Granulomatosis with polyangiitis (patient information)
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Wegener's granulomatosis On the Web
Risk calculators and risk factors for Wegener's granulomatosis
Editors-in-Chief: C. Michael Gibson, M.S., M.D. Associate Editor-In-Chief: Ujjwal Rastogi, MBBS 
Wegener's granulomatosis is a rare disease. It is a type of vasculitis, or inflammation of the blood vessels. This limits the flow of blood to important organs, causing damage. It can affect any organ, but it mainly affects the sinuses, nose, trachea (windpipe), lungs and kidneys.
What are the symptoms?
Frequent sinusitis is the most common symptom. Other early symptoms include a fever that continues without an obvious cause, night sweats, fatigue, and a general ill feeling ( malaise). Chronic ear infections are common. Other upper respiratory symptoms include nose bleeds, pain, and sores around the opening of the nose. Loss of appetite and weight loss are common. Skin changes are also common, but there is no one typical lesion associated with the disease. There may be symptoms of kidney disease. The urine may be bloody. Eye problems develop in many people with Wegener's granulomatosis. The eye problems range from mild conjunctivitis to severe swelling of the eye. Other symptoms include:
- Chest pain
- Cough, with or without blood
- Joint pain
- Shortness of breath
What are the causes?
The cause is unknown. It is thought to be an autoimmune disorder.
Who is at highest risk?
Wegener's granulomatosis is most common in middle-aged adults. It is rare in children, but has been seen in infants as young as 3 months old. Whites are more likely to get it as compared to blacks.
When to seek urgent medical care?
Call your health care provider if you develop chest pain, coughing up blood, blood in the urine, or other symptoms of this disorder.
Your doctor may order a blood test that looks for proteins called antineutrophil cytoplasmic antibodies (ANCA), which are often found in people with active Wegener's granulomatosis. However, it is not foolproof -- the test may be negative in some patients.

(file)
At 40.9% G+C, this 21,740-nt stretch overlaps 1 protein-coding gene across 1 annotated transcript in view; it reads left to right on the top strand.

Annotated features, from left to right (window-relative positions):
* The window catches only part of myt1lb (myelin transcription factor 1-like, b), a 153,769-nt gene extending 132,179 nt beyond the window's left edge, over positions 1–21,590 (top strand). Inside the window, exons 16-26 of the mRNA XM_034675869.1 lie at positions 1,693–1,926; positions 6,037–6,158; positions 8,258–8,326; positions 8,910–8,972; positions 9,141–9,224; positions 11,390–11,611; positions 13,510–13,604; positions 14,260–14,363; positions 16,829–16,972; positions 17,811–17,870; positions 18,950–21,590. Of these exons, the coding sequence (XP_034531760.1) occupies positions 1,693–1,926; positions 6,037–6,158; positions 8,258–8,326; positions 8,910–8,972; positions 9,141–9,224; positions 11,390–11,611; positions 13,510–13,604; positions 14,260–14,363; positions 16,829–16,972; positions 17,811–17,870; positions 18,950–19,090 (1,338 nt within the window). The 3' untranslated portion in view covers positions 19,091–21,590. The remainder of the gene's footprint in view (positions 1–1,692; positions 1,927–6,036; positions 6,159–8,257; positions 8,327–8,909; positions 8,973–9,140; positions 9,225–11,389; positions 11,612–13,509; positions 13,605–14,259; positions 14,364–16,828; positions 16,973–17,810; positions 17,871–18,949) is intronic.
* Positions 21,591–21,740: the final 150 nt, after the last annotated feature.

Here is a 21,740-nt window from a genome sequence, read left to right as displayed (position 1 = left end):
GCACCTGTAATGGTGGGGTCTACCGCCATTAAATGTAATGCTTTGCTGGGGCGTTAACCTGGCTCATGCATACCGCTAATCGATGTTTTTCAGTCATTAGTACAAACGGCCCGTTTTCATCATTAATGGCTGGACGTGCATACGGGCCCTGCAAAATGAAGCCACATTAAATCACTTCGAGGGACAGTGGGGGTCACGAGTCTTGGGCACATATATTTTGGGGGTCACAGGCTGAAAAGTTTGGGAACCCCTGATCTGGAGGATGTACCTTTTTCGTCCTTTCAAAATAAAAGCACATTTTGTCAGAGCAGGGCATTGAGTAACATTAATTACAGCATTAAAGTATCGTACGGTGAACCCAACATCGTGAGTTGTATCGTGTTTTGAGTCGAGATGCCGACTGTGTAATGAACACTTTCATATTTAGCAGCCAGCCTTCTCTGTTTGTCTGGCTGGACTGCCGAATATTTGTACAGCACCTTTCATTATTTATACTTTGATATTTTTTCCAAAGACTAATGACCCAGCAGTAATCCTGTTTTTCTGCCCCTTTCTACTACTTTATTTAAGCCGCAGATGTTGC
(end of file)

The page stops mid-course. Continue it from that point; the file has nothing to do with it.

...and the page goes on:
Urinalysis is done to look for signs of kidney disease such as protein and blood in the urine. Sometimes urine is collected over 24 hours to better check how the kidneys are working.
A biopsy is sometimes needed to confirm the diagnosis. The exact type of biopsy depends on which area of the body the doctor wants to look at. Your doctor may suggest one of the following:
- Bronchoscopy with biopsy
- Kidney biopsy
- Nasal mucosal biopsy
- Open lung biopsy
- Skin biopsy
- Upper airway biopsy
Other tests that may be done include:
- Bone marrow aspiration
- Chest CT scan
- Chest x-ray
Your doctor may suggest treatment with glucocorticoids (such as prednisone) which are given along with other medicines that slow down the immune response.
Medicines used to treat Wegener's granulomatosis include:
- Azathioprine (Imuran)
- Cyclophosphamide (Cytoxan)
These medicines may cause serious side effects. You should carefully discuss your treatment plan with your doctor.
Other medicines may be prescribed, including:
- Bisphosphonate (Fosamax) to prevent bone loss caused by prednisone
- Folic acid or folinic acid (leucovorin) -- if you are taking methotrexate
- Trimethoprim/sulfamethoxazole to prevent lung infections
Where to find medical care for Wegener's granulomatosis?
Directions to Hospitals Treating Wegener’s granulomatosis
What to expect (Outlook/Prognosis)?
Without treatment, people with this disease can die within a few months.
With treatment, the outlook for most patients is good. Studies have shown that most people who receive corticosteroids and cyclophosphamide get much better.
However, the disease may return in about half of all patients. In these cases, the disease usually comes back within 2 years of stopping treatment.
Complications usually result from lack of treatment. Patients with Wegener's granulomatosis develop sores (lesions) in the respiratory tract and the kidneys. Kidney lesions cause glomerulonephritis, which may result in blood in the urine and kidney failure. Kidney disease can quickly get worse. Kidney function may not improve even when the condition is controlled by medicines.
If untreated, kidney failure and death occur in more than 90% of patients.
Other complications may include:
- Eye swelling
- Lung failure
- Nasal septum perforation (hole inside the nose)
- Side effects from medicines used to treat the disease